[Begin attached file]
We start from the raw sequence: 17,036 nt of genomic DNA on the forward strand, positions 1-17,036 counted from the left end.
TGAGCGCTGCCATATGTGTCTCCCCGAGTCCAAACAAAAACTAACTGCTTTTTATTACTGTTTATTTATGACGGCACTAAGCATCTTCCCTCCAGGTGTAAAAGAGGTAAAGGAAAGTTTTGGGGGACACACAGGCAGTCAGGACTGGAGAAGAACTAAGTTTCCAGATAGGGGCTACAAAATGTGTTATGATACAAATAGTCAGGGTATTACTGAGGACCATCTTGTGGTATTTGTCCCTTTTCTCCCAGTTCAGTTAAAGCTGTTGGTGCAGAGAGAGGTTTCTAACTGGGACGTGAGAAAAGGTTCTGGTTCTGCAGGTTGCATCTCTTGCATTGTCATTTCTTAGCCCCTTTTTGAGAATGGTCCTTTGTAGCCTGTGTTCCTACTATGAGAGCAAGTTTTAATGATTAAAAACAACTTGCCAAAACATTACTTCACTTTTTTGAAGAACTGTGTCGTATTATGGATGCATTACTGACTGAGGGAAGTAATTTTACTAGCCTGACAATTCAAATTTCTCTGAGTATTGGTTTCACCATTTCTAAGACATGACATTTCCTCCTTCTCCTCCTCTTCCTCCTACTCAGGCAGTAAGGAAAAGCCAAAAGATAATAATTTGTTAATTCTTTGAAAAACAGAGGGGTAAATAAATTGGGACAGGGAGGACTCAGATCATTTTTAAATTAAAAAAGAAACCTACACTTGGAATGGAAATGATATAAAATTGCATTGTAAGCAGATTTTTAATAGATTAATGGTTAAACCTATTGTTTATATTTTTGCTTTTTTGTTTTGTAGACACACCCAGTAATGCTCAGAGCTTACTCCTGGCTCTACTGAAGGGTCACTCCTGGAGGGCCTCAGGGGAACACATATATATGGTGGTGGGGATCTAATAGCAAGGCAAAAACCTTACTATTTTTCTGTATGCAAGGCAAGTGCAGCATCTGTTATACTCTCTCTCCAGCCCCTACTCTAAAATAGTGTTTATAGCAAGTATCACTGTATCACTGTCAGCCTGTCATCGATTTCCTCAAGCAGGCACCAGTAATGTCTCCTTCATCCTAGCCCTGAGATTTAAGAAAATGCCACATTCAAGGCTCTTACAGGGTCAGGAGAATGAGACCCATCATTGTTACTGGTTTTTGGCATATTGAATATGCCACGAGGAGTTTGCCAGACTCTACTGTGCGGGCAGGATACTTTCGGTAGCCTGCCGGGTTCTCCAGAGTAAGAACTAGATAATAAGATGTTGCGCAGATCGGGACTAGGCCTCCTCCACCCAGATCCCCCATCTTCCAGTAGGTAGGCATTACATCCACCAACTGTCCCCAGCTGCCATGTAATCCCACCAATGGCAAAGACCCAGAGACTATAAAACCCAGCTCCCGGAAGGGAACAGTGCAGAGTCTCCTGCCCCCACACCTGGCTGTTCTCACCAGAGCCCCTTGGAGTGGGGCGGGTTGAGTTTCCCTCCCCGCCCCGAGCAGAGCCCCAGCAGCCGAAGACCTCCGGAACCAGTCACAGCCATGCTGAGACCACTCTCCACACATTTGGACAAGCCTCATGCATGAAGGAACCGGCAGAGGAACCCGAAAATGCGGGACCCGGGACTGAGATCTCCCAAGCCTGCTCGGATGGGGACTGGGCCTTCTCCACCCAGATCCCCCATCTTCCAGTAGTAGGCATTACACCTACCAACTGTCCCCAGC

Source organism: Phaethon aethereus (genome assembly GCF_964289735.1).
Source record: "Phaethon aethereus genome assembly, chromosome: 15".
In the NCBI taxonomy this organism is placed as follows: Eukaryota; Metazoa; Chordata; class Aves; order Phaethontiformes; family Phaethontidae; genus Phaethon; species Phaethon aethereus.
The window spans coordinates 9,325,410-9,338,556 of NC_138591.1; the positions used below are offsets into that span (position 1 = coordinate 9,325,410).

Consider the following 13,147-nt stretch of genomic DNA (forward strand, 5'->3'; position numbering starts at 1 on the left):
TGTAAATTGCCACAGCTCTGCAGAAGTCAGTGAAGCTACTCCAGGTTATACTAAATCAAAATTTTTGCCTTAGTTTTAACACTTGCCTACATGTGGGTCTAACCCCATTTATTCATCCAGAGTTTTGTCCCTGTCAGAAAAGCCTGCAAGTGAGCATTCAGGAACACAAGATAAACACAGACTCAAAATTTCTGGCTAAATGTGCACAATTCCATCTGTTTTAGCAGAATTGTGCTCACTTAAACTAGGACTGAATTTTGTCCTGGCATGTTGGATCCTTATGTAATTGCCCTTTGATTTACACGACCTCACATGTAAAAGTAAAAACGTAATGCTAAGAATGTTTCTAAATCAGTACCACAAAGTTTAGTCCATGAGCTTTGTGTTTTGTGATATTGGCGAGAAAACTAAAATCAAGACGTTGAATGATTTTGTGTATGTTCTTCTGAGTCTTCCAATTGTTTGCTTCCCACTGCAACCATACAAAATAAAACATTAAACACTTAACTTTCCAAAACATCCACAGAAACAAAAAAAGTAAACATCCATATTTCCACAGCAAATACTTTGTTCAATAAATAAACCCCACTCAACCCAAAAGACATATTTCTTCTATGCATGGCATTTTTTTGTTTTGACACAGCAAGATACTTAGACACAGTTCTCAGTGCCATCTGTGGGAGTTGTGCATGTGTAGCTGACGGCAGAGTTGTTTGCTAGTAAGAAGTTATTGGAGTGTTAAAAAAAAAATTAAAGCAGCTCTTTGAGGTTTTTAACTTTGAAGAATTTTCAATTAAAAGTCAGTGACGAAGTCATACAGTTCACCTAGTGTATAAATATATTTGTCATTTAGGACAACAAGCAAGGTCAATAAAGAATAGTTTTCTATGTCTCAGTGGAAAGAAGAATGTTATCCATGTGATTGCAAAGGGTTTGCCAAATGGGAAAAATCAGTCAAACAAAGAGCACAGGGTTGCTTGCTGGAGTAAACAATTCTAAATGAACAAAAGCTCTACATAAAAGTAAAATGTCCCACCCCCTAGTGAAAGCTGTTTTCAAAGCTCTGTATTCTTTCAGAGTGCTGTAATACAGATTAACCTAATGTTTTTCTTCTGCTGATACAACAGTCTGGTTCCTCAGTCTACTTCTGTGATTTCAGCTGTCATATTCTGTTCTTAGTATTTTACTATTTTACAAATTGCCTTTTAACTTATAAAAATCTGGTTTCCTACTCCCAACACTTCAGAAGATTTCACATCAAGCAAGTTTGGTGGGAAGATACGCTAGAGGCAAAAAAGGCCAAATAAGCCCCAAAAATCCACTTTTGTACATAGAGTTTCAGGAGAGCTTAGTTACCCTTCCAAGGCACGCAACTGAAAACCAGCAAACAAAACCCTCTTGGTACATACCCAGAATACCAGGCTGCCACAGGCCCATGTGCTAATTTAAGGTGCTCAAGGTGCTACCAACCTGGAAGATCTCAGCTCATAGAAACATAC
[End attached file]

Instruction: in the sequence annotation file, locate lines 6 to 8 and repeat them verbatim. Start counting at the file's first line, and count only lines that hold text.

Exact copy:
The window spans coordinates 9,325,410-9,338,556 of NC_138591.1; the positions used below are offsets into that span (position 1 = coordinate 9,325,410).

Consider the following 13,147-nt stretch of genomic DNA (forward strand, 5'->3'; position numbering starts at 1 on the left):
TGTAAATTGCCACAGCTCTGCAGAAGTCAGTGAAGCTACTCCAGGTTATACTAAATCAAAATTTTTGCCTTAGTTTTAACACTTGCCTACATGTGGGTCTAACCCCATTTATTCATCCAGAGTTTTGTCCCTGTCAGAAAAGCCTGCAAGTGAGCATTCAGGAACACAAGATAAACACAGACTCAAAATTTCTGGCTAAATGTGCACAATTCCATCTGTTTTAGCAGAATTGTGCTCACTTAAACTAGGACTGAATTTTGTCCTGGCATGTTGGATCCTTATGTAATTGCCCTTTGATTTACACGACCTCACATGTAAAAGTAAAAACGTAATGCTAAGAATGTTTCTAAATCAGTACCACAAAGTTTAGTCCATGAGCTTTGTGTTTTGTGATATTGGCGAGAAAACTAAAATCAAGACGTTGAATGATTTTGTGTATGTTCTTCTGAGTCTTCCAATTGTTTGCTTCCCACTGCAACCATACAAAATAAAACATTAAACACTTAACTTTCCAAAACATCCACAGAAACAAAAAAAGTAAACATCCATATTTCCACAGCAAATACTTTGTTCAATAAATAAACCCCACTCAACCCAAAAGACATATTTCTTCTATGCATGGCATTTTTTTGTTTTGACACAGCAAGATACTTAGACACAGTTCTCAGTGCCATCTGTGGGAGTTGTGCATGTGTAGCTGACGGCAGAGTTGTTTGCTAGTAAGAAGTTATTGGAGTGTTAAAAAAAAAATTAAAGCAGCTCTTTGAGGTTTTTAACTTTGAAGAATTTTCAATTAAAAGTCAGTGACGAAGTCATACAGTTCACCTAGTGTATAAATATATTTGTCATTTAGGACAACAAGCAAGGTCAATAAAGAATAGTTTTCTATGTCTCAGTGGAAAGAAGAATGTTATCCATGTGATTGCAAAGGGTTTGCCAAATGGGAAAAATCAGTCAAACAAAGAGCACAGGGTTGCTTGCTGGAGTAAACAATTCTAAATGAACAAAAGCTCTACATAAAAGTAAAATGTCCCACCCCCTAGTGAAAGCTGTTTTCAAAGCTCTGTATTCTTTCAGAGTGCTGTAATACAGATTAACCTAATGTTTTTCTTCTGCTGATACAACAGTCTGGTTCCTCAGTCTACTTCTGTGATTTCAGCTGTCATATTCTGTTCTTAGTATTTTACTATTTTACAAATTGCCTTTTAACTTATAAAAATCTGGTTTCCTACTCCCAACACTTCAGAAGATTTCACATCAAGCAAGTTTGGTGGGAAGATACGCTAGAGGCAAAAAAGGCCAAATAAGCCCCAAAAATCCACTTTTGTACATAGAGTTTCAGGAGAGCTTAGTTACCCTTCCAAGGCACGCAACTGAAAACCAGCAAACAAAACCCTCTTGGTACATACCCAGAATACCAGGCTGCCACAGGCCCATGTGCTAATTTAAGGTGCTCAAGGTGCTACCAACCTGGAAGATCTCAGCTCATAGAAACATAC